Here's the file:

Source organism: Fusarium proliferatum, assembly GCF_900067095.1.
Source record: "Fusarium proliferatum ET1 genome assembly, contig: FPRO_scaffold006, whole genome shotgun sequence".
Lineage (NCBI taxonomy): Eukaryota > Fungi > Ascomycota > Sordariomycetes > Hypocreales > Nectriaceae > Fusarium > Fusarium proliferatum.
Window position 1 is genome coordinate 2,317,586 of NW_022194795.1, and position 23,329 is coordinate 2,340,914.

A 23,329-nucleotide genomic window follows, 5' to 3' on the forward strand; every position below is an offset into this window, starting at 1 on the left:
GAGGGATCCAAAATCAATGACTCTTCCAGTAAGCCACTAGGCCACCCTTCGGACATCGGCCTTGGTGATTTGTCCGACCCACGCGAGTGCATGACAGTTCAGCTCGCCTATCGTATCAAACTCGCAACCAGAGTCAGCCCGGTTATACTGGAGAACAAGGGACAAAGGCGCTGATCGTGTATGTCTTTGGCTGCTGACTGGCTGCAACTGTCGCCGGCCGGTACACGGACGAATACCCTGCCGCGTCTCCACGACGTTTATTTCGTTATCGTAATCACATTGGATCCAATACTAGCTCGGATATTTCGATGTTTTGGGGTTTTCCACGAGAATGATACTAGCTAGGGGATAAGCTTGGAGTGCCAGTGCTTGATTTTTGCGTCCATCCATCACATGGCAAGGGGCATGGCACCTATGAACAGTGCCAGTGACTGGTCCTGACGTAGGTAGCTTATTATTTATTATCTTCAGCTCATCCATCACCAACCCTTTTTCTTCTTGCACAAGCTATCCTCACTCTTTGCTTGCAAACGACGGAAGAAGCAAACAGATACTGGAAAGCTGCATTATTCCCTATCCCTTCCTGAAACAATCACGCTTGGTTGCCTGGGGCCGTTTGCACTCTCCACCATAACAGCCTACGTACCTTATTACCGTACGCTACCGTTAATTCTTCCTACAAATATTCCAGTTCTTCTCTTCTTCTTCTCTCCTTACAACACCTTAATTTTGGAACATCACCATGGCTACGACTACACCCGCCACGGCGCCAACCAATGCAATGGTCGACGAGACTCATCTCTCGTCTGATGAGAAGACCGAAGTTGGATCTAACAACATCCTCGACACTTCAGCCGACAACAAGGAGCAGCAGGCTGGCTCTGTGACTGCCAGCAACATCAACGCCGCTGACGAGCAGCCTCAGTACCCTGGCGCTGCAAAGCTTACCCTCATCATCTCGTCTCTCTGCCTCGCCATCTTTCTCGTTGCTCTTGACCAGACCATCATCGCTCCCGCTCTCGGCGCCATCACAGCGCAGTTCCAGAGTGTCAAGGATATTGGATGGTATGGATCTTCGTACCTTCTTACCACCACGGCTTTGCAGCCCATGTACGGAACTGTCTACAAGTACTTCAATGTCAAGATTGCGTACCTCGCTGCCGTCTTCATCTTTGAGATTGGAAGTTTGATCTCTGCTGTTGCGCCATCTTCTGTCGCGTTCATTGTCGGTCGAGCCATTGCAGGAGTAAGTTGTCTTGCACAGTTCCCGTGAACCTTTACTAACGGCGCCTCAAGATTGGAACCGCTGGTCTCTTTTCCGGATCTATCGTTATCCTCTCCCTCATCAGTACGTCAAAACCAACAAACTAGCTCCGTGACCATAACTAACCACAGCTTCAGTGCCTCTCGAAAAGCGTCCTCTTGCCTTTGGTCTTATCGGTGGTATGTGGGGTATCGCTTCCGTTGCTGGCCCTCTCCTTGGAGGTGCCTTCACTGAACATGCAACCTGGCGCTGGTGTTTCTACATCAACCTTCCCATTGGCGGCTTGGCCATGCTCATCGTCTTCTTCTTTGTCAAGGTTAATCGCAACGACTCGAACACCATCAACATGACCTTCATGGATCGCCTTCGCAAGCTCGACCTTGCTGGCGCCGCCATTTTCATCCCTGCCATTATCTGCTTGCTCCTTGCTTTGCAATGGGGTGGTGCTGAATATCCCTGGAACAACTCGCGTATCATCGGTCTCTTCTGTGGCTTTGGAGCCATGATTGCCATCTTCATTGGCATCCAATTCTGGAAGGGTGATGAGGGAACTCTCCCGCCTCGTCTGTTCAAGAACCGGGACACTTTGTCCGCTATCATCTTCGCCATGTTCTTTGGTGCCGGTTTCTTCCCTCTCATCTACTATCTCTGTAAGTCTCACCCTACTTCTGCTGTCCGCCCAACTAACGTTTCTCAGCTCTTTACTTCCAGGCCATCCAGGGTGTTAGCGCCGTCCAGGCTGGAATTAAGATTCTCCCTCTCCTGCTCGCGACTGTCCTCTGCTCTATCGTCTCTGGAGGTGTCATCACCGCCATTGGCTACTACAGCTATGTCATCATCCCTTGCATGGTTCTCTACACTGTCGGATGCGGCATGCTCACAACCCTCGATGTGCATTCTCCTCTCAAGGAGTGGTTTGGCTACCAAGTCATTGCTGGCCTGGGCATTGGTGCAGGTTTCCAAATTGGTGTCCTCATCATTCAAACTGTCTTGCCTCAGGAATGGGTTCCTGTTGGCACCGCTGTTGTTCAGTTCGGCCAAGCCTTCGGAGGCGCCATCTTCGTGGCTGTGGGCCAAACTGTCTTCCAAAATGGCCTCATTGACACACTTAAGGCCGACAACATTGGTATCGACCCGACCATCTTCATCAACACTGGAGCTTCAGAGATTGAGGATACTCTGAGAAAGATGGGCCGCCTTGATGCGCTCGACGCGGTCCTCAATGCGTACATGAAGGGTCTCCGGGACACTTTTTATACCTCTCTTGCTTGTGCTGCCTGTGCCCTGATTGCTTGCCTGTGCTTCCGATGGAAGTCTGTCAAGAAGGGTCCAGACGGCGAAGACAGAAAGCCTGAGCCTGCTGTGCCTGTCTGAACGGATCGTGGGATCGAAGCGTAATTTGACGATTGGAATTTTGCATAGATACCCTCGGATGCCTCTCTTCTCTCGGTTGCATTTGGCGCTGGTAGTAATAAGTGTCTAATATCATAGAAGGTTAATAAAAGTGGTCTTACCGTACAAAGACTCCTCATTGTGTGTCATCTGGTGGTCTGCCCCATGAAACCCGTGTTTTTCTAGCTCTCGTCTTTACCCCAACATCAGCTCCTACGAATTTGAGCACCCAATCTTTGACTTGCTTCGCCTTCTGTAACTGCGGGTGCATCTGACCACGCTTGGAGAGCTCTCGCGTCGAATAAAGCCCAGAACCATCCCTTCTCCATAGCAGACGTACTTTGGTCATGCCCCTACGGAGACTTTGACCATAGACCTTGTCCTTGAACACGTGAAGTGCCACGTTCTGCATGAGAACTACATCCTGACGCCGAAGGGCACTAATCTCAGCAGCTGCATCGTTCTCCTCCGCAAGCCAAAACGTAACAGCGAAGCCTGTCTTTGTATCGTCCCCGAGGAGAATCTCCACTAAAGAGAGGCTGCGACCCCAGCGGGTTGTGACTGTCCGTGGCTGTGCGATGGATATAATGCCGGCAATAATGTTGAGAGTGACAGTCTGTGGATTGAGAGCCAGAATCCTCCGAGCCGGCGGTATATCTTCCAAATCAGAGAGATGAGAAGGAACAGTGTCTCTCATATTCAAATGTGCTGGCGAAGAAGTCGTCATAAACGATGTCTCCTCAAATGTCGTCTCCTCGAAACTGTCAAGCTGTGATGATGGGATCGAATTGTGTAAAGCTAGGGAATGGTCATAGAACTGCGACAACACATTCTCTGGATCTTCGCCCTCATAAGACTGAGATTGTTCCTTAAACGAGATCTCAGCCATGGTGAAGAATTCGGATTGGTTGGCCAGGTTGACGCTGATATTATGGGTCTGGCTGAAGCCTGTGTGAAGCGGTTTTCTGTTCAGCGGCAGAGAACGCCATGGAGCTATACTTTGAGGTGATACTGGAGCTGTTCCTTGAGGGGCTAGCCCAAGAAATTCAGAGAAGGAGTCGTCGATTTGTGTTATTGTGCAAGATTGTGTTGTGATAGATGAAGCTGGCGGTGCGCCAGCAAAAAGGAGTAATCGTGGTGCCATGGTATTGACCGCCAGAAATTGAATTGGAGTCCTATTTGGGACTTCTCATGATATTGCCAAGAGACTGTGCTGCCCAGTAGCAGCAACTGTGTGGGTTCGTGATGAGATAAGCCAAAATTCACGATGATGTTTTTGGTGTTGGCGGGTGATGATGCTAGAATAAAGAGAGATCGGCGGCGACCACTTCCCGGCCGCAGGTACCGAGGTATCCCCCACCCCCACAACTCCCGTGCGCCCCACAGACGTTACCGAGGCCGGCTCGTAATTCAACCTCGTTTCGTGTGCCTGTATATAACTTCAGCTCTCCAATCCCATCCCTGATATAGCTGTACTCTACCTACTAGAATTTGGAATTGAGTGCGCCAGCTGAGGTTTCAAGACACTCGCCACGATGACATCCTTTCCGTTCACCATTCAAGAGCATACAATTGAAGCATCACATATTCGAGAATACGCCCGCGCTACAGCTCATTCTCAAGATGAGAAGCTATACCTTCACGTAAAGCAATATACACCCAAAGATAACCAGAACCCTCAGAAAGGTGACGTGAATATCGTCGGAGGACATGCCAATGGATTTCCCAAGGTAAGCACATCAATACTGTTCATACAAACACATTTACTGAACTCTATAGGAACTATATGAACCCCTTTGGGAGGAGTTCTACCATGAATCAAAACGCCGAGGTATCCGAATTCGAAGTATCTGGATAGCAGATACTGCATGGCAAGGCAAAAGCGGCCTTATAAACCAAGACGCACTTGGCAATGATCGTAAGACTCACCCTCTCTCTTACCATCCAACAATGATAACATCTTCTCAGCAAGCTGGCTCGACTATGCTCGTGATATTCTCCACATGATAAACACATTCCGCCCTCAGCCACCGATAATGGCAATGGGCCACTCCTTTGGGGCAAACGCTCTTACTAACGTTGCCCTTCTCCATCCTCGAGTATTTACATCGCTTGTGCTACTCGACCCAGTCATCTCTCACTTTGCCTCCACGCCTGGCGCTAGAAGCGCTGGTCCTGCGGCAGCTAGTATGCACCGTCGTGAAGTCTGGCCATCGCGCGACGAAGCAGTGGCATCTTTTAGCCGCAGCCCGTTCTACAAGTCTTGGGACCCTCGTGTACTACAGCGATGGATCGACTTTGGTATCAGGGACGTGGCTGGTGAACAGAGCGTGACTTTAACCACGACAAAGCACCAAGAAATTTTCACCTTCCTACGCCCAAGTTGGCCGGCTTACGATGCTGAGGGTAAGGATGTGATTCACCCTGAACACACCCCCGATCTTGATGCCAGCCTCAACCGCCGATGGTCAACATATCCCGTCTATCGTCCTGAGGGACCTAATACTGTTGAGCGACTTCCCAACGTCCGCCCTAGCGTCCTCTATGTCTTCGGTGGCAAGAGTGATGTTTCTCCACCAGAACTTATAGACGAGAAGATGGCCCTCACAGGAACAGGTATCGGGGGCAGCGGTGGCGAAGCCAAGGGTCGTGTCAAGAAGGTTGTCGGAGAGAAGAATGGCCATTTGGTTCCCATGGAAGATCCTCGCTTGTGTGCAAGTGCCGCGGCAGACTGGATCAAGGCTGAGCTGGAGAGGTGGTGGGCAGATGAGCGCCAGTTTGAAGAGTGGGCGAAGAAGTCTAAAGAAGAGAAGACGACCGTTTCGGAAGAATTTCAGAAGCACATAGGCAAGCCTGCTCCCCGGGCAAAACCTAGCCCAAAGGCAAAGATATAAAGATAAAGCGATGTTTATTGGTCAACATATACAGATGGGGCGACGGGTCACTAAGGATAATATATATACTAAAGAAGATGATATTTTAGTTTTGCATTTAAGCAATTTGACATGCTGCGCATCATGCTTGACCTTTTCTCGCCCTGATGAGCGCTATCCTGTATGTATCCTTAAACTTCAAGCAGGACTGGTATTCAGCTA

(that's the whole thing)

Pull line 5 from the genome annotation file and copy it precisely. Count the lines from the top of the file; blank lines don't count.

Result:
A 23,329-nucleotide genomic window follows, 5' to 3' on the forward strand; every position below is an offset into this window, starting at 1 on the left: